The Hundred-Year Trek: A History of Student Life at UBC
Review By Dale M. McCartney
September 19, 2019
BC Studies no. 204 Winter 2019/20 | p. 224-225
To borrow an old joke, institutional histories can often be the sofa beds of historical writing. Neither good as a sofa nor as a bed, institutional histories can often find themselves trapped between academic and local audiences, and can become the worst of both worlds. To the credit of Sheldon Goldfarb and the UBC student society (called the Alma Mater Society or AMS), The Hundred-Year Trek has avoided this trap by committing to be a popular history of the student association’s operations at UBC. The result is a very readable, beautifully illustrated coffee table book that offers an incredibly detailed account of the foibles of the student union at BC’s largest university. Although historians might be disappointed that the book does not contribute to the existing literature as much as it might have, former students of UBC will likely enjoy the invitation to wander the Main Mall again, as captured in hundreds of photos of UBC over its century of existence.
The book is formatted as a year-by-year account of the goings-on in the AMS. Goldfarb, who is the archivist for the AMS, is a lively writer who works in a good joke here and there, and the book moves quickly. The majority of the material is drawn from the pages of UBC’s student newspaper The Ubyssey, with a special focus on AMS politics. Goldfarb traces several themes through the years, including the ways in which UBC students drew on Indigenous symbolism, the student campaigns to develop the campus, and the changing culture of the AMS itself. The book’s perspective, which places students and their union at the centre of the story of UBC, is unique and valuable.
For readers who are more interested in the social history of BC, though, or especially who are interested in the history of higher education, The Hundred-Year Trekcan feel like a missed opportunity. For example, there is very little discussion of how and why UBC’s student population has changed over time. The arrival of women on the campus in the 1920s and 30s gets a few brief mentions but very little discussion (though there is a bit more attention in the post-WWII era); the expulsion of Japanese-Canadian students in 1942 receives one paragraph, half of which is about a 2012 apology (70); the veterans flooding onto the campus after WWII merits only two small paragraphs (80); the changing racial makeup of the campus is only discussed through the lens of AMS elections (96); the changing class position of UBC students after the War is noted only obliquely and in passing in a discussion of funding (112). Readers hoping to get a deeper sense of the history of higher education in BC will often find themselves wishing Goldfarb had offered more analysis of the events being described. Moreover, the emphasis on students’ perspective is at times underdeveloped. The book would have been improved by using its deep dive into student life to offer students’ perspectives on some of the issues in the existing higher education literature, or even to offer a new perspective on some of the most important events in UBC’s history.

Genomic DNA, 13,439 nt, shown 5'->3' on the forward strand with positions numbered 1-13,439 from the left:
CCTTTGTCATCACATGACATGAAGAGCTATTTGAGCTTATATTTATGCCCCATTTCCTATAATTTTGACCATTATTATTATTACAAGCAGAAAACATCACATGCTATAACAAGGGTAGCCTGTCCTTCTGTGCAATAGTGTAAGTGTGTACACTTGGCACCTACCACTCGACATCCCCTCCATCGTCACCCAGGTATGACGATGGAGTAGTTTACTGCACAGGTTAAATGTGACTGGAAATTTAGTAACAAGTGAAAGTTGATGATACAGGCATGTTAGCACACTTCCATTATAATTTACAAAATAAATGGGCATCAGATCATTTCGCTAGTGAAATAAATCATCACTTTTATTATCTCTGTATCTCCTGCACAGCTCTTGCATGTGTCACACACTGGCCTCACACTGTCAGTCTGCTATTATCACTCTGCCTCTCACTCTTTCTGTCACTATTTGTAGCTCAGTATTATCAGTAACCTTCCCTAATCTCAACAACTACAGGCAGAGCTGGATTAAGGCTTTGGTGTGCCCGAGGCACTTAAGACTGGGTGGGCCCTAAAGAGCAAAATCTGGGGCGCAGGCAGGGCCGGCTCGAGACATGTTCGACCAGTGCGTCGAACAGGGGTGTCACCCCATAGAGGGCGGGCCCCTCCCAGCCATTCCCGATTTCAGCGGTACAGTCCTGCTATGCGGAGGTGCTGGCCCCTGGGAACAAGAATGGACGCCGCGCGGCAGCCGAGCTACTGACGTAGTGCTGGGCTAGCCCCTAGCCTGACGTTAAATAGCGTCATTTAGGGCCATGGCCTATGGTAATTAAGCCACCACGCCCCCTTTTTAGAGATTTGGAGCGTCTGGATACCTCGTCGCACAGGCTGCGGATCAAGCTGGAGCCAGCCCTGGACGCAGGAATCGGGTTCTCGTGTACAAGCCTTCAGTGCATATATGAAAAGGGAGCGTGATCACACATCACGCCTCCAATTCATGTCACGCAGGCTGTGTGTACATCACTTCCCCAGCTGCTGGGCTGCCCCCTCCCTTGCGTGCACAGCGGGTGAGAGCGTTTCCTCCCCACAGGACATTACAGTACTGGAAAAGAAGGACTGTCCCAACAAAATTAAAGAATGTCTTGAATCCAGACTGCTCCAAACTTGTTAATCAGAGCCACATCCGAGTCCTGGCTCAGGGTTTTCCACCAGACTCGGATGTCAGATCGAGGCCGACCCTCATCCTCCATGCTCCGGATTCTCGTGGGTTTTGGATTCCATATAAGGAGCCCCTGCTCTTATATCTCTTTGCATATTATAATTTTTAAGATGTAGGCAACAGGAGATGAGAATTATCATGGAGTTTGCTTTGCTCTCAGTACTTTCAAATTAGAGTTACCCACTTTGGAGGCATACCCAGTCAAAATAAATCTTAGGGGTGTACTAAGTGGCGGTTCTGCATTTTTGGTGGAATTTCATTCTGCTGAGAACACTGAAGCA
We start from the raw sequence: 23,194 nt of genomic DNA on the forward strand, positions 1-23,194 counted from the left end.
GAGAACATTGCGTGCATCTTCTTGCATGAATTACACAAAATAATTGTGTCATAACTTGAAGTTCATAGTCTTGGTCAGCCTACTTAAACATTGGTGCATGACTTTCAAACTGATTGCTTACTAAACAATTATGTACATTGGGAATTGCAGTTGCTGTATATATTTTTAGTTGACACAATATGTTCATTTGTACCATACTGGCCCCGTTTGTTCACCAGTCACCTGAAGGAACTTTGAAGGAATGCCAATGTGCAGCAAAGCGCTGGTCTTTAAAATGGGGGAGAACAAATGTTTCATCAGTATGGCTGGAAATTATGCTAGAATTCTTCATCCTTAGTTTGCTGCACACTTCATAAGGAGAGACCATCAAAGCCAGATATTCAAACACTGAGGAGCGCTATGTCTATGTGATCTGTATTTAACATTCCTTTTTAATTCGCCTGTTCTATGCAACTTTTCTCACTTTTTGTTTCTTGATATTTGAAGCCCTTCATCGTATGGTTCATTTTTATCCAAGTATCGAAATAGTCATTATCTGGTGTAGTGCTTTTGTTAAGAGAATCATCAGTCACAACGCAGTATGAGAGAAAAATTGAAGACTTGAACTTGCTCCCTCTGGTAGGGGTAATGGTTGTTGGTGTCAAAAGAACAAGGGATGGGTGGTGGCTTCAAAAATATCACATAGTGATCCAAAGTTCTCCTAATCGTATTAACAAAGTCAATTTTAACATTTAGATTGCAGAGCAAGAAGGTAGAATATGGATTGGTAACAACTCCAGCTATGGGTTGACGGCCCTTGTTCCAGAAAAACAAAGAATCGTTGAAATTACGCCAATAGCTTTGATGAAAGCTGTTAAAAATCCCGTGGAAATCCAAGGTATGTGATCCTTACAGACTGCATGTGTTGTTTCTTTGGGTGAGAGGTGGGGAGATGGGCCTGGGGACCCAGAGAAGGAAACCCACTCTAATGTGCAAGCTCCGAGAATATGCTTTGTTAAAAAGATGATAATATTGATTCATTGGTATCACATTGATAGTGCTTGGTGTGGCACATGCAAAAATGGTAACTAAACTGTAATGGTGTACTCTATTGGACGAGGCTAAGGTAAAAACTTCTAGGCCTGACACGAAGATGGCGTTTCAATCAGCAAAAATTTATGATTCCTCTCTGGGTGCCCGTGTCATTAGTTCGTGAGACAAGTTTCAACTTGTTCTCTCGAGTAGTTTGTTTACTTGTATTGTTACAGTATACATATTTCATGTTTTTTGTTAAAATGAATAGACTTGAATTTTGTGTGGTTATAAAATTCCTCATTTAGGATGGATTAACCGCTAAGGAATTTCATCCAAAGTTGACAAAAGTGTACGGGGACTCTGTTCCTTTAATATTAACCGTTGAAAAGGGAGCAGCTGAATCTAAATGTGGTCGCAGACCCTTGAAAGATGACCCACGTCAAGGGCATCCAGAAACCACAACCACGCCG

In sum, this is a well-written, attractive book that will appeal to any UBC alumni looking to reminisce about the institution. But it perhaps misses the opportunity to use its source material to make larger arguments about the history of BC and UBC’s place in it.
The Hundred-Year Trek: A History of Student Life At UBC. Victoria: Heritage House, 2019. 304 pp. $32.95, paperback.